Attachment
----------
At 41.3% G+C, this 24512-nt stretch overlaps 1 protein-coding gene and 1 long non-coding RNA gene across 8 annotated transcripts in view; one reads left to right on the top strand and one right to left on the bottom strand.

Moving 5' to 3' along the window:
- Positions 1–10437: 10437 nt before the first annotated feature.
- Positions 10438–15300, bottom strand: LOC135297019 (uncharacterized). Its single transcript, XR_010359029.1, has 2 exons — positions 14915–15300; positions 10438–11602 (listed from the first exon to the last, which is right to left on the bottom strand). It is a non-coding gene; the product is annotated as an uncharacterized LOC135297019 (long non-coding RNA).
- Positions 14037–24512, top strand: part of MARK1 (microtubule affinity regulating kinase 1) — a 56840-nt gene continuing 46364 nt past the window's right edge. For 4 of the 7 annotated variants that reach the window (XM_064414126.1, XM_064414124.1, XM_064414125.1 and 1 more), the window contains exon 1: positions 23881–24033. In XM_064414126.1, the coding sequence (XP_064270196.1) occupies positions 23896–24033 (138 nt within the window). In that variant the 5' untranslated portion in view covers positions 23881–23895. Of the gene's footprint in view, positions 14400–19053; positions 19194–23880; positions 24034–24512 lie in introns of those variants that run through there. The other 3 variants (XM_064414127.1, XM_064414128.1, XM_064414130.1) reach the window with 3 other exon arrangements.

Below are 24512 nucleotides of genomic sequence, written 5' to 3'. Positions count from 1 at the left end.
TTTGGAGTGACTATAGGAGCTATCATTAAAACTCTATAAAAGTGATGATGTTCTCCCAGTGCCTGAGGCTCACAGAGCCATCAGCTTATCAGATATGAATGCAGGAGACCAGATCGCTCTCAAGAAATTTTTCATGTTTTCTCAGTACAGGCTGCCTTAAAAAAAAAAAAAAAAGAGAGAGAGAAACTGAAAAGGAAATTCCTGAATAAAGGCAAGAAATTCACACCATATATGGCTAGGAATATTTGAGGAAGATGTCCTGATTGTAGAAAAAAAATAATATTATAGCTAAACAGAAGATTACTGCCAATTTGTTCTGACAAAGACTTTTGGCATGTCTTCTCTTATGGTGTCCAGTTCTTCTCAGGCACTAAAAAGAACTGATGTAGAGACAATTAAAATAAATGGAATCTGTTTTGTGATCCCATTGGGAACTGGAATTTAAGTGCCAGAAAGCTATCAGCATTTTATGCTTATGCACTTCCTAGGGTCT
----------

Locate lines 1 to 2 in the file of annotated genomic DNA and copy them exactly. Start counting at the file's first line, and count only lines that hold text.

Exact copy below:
At 41.3% G+C, this 24512-nt stretch overlaps 1 protein-coding gene and 1 long non-coding RNA gene across 8 annotated transcripts in view; one reads left to right on the top strand and one right to left on the bottom strand.

Moving 5' to 3' along the window: